NAB 2022: What caught my attention

Part 1—Content security and cloud workflow.

By Andy Marken

(Source: NAB)

Maybe it’s the fact that it’s been three years since folks could gather to see and talk about creative industry stuff. Maybe it’s because creators and deliverers want to discuss the important topics of the day—content security and working in the cloud… and Netflix.

There was a lot to cover at NAB, so we’ve divided our coverage and analysis into two segments. This one is on security and cloud work, while next week, Netflix and its better/different advertising will be covered.

The creative hot topics this year at NAB were the focus and refinement in content security from beginning to end and the streamlining, improvement, and budget advances that have been made in cloud workflow.

It’s more than just a moral issue when it comes to movie and show piracy.

No, it’s not—Maybe, hopefully, the industry has reached a point where calling password swaps and pirate downloads aren’t a validation of how popular a film or show is. It’s illegal, and it steals money from future video projects and stakeholders.

It will cost the M&E industry more than $50 billion this year, with more than 80% of the loss attributed to illegal (torrent) streaming services. Contrary to the pronouncements at CinemaCon held concurrently over at Caesar’s Palace, a theatrical window of any length (day/date, 17–20 days) doesn’t solve the problem; the only solution is robust, aggressive security from beginning to end.

The film/content industry really didn’t think much about content security and project protection until 1998, when the first feature film, Windhorse, was shot and post-produced digitally. Before that, you shot stuff on film, put it in cans, took it to folks who cut it, color-corrected it, added and enhanced the sound, painstakingly tweaked the frames, and cut it again. Anything that was left over was swept up and thrown into the trash.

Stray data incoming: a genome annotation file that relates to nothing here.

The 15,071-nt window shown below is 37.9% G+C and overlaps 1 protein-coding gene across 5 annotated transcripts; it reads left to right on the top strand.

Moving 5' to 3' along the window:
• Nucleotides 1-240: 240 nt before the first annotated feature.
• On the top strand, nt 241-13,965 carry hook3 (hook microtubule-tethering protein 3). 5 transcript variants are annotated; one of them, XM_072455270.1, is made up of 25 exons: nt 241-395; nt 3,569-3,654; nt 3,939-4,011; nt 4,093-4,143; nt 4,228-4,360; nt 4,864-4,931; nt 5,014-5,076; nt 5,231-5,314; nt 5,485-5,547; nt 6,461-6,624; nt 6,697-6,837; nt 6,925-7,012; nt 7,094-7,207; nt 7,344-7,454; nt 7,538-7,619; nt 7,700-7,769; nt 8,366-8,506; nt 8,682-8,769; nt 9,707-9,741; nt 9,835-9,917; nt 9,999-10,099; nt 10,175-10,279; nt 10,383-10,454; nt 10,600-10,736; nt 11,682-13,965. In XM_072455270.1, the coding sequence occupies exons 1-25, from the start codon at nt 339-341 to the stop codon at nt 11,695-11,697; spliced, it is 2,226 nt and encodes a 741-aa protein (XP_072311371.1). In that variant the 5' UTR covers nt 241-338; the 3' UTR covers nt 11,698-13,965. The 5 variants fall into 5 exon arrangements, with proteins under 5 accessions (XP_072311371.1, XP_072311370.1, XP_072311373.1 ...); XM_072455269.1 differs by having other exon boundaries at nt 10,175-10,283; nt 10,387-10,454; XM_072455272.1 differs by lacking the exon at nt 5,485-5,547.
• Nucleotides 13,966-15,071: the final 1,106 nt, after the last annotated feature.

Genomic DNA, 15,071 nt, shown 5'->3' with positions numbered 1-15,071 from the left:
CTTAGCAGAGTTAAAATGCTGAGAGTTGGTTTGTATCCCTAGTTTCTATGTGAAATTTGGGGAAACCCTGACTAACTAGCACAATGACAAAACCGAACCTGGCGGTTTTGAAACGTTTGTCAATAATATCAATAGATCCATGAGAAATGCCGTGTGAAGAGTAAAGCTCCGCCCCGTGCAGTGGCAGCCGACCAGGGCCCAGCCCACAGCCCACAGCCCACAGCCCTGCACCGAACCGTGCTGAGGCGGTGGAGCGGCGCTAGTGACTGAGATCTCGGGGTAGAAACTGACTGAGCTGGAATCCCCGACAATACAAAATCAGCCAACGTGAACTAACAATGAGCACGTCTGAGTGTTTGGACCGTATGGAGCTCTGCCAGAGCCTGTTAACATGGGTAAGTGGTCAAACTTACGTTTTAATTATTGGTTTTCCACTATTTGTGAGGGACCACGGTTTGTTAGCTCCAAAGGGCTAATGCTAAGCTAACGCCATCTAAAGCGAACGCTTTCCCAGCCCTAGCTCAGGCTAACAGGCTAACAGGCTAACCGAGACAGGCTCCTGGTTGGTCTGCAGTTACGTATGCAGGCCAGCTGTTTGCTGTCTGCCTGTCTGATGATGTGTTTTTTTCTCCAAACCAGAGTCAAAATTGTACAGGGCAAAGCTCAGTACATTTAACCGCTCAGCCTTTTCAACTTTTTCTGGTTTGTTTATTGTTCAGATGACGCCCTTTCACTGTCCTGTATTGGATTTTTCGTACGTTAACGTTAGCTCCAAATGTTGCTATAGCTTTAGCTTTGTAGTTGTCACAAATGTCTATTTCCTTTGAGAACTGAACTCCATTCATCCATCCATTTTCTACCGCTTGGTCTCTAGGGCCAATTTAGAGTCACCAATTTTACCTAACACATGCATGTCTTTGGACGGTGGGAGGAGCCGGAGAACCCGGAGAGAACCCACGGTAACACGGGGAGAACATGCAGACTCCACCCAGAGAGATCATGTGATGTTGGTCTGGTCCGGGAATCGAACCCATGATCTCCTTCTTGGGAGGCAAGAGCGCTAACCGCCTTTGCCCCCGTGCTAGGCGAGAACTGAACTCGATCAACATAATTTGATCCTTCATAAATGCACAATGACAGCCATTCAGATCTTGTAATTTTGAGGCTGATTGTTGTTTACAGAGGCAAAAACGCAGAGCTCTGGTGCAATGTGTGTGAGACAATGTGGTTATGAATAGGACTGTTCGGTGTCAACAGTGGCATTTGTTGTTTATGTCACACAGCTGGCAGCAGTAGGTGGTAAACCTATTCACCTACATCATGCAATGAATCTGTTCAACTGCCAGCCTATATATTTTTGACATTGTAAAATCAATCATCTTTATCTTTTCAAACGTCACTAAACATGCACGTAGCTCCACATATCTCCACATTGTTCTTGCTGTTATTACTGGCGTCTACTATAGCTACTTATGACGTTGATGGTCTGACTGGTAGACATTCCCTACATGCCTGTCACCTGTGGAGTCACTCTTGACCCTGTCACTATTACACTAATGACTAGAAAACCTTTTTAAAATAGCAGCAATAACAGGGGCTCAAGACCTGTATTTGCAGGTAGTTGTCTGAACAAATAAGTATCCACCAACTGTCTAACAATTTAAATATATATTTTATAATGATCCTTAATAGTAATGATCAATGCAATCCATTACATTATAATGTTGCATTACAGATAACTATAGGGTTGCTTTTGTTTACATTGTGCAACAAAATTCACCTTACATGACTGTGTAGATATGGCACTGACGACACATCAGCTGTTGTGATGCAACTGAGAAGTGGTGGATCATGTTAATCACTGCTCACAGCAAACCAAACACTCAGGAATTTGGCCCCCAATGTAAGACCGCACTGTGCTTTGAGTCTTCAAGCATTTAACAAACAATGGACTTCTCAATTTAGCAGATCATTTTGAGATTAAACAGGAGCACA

Glamour days—Back when film was film, the postproduction process was extremely manual and probably not a whole lot of fun. But content theft was much less.

But now, everyone (except for a dwindling number of holdouts) uses Blackmagic Design, ARRI, Red Digital Cinema, or even iPhone cameras to shoot their stuff, often capturing five to 10 times the amount of content they will ever use. After all, solid-state devices (SSDs) are cheap and can be used three to four times (and even longer but no one wants to push their luck) before they’re thrown in the drawer or filed somewhere. It was expensive and time-consuming but relatively safe.

The studios/content distributors wanted the projects completed yesterday, so instead of moving files from postproduction station to postproduction station (sneaker net), the tool folks—Adobe, Avid,, Blackmagic (DaVinci Resolve), LWKS Software (Lightworks), Autodesk, and others—moved their products to the cloud so postproduction specialists could work their magic no matter where they were located. Suddenly, loss and theft became a major problem throughout the food chain and ecosystem.

Nagra provides digital media security and multiscreen user experience solutions.  At NAB, an executive in the Nagra booth said, “We’re offering some of the most advanced solutions this year from the moment of ingest, throughout the production/post process, and even for delivery.”

Booth people tend to say such things, but in looking and understanding Nagra’s various hardware and software solutions, they’re pretty darn good.

The person continued: “System/process attack probes go on round the clock, round the calendar. We and a few of our competitors constantly beef up processes and procedures to ensure no content is lost, while simultaneously not being an impediment to the production. The weak link is the person behind the keyboard who innocently responds to the phishing probe and ransomware and malware is introduced and content is stolen. Someday, we’ll have the solution… someday.”

The best cloud folks—AWS, IBM, Google, and Microsoft (Azure)—have security offerings that creators, producers, and deliverers should certainly consider. In addition, the workflow folks—Adobe, Avid, Blackmagic Design (DaVinci), Autodesk, etc.—offer some levels of security.

However, we’re sort of partial to the people who focus 100% of their attention on keeping content safe every step of the way, using encryption, conditional access and authentication, and zero trust, for instance.

Market grows—Production/post work is done around the globe, producing valuable opportunities for content creators everywhere and producing and delivering a growing entertainment market.

 While there are some solid regulatory and industry standards and recommendations for content protection, products and services that cover all the bases without getting in the way of the production process are best.

All the products we visited at the show had their strengths/weaknesses, pros/cons, and cheerleaders/naysayers; but even with fewer exhibitors this year, there was only so much time. Besides, workflow/production tools are hotter, sexier.